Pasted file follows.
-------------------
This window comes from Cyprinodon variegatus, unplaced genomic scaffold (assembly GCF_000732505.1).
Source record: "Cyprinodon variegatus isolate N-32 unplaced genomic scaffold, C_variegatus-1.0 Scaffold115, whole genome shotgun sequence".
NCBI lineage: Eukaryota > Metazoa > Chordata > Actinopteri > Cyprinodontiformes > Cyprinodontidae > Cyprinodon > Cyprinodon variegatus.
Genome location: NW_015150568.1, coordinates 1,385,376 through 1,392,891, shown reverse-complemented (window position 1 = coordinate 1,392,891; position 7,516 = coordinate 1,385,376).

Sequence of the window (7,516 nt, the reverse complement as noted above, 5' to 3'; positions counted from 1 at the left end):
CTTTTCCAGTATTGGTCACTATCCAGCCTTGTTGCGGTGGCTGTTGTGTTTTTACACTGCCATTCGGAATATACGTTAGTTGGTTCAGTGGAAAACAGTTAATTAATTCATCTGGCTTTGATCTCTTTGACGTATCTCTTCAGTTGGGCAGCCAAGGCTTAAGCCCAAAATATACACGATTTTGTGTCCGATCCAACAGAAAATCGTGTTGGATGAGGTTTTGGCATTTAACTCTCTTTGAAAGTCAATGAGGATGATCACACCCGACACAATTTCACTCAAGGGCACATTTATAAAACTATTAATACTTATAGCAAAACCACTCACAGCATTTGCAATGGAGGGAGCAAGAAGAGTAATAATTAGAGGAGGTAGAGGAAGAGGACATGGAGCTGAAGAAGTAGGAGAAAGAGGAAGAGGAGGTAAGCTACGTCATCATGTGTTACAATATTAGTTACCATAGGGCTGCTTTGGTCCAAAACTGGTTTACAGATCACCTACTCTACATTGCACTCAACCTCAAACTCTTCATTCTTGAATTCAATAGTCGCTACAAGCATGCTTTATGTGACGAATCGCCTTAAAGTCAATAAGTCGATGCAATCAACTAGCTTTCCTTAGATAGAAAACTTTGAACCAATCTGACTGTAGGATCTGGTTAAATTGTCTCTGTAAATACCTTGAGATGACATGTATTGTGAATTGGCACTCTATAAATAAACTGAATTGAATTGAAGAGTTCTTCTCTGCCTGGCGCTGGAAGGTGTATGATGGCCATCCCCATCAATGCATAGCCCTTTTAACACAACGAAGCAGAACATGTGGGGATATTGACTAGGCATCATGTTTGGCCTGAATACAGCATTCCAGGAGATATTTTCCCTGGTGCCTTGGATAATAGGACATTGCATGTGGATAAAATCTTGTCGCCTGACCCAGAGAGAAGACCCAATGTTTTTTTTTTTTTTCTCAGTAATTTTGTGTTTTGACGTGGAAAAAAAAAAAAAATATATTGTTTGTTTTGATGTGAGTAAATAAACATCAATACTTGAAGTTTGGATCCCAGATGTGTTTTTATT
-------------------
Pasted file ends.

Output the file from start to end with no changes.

This window comes from Cyprinodon variegatus, unplaced genomic scaffold (assembly GCF_000732505.1).
Source record: "Cyprinodon variegatus isolate N-32 unplaced genomic scaffold, C_variegatus-1.0 Scaffold115, whole genome shotgun sequence".
NCBI lineage: Eukaryota > Metazoa > Chordata > Actinopteri > Cyprinodontiformes > Cyprinodontidae > Cyprinodon > Cyprinodon variegatus.
Genome location: NW_015150568.1, coordinates 1,385,376 through 1,392,891, shown reverse-complemented (window position 1 = coordinate 1,392,891; position 7,516 = coordinate 1,385,376).

Sequence of the window (7,516 nt, the reverse complement as noted above, 5' to 3'; positions counted from 1 at the left end):
CTTTTCCAGTATTGGTCACTATCCAGCCTTGTTGCGGTGGCTGTTGTGTTTTTACACTGCCATTCGGAATATACGTTAGTTGGTTCAGTGGAAAACAGTTAATTAATTCATCTGGCTTTGATCTCTTTGACGTATCTCTTCAGTTGGGCAGCCAAGGCTTAAGCCCAAAATATACACGATTTTGTGTCCGATCCAACAGAAAATCGTGTTGGATGAGGTTTTGGCATTTAACTCTCTTTGAAAGTCAATGAGGATGATCACACCCGACACAATTTCACTCAAGGGCACATTTATAAAACTATTAATACTTATAGCAAAACCACTCACAGCATTTGCAATGGAGGGAGCAAGAAGAGTAATAATTAGAGGAGGTAGAGGAAGAGGACATGGAGCTGAAGAAGTAGGAGAAAGAGGAAGAGGAGGTAAGCTACGTCATCATGTGTTACAATATTAGTTACCATAGGGCTGCTTTGGTCCAAAACTGGTTTACAGATCACCTACTCTACATTGCACTCAACCTCAAACTCTTCATTCTTGAATTCAATAGTCGCTACAAGCATGCTTTATGTGACGAATCGCCTTAAAGTCAATAAGTCGATGCAATCAACTAGCTTTCCTTAGATAGAAAACTTTGAACCAATCTGACTGTAGGATCTGGTTAAATTGTCTCTGTAAATACCTTGAGATGACATGTATTGTGAATTGGCACTCTATAAATAAACTGAATTGAATTGAAGAGTTCTTCTCTGCCTGGCGCTGGAAGGTGTATGATGGCCATCCCCATCAATGCATAGCCCTTTTAACACAACGAAGCAGAACATGTGGGGATATTGACTAGGCATCATGTTTGGCCTGAATACAGCATTCCAGGAGATATTTTCCCTGGTGCCTTGGATAATAGGACATTGCATGTGGATAAAATCTTGTCGCCTGACCCAGAGAGAAGACCCAATGTTTTTTTTTTTTTTCTCAGTAATTTTGTGTTTTGACGTGGAAAAAAAAAAAAAATATATTGTTTGTTTTGATGTGAGTAAATAAACATCAATACTTGAAGTTTGGATCCCAGATGTGTTTTTATT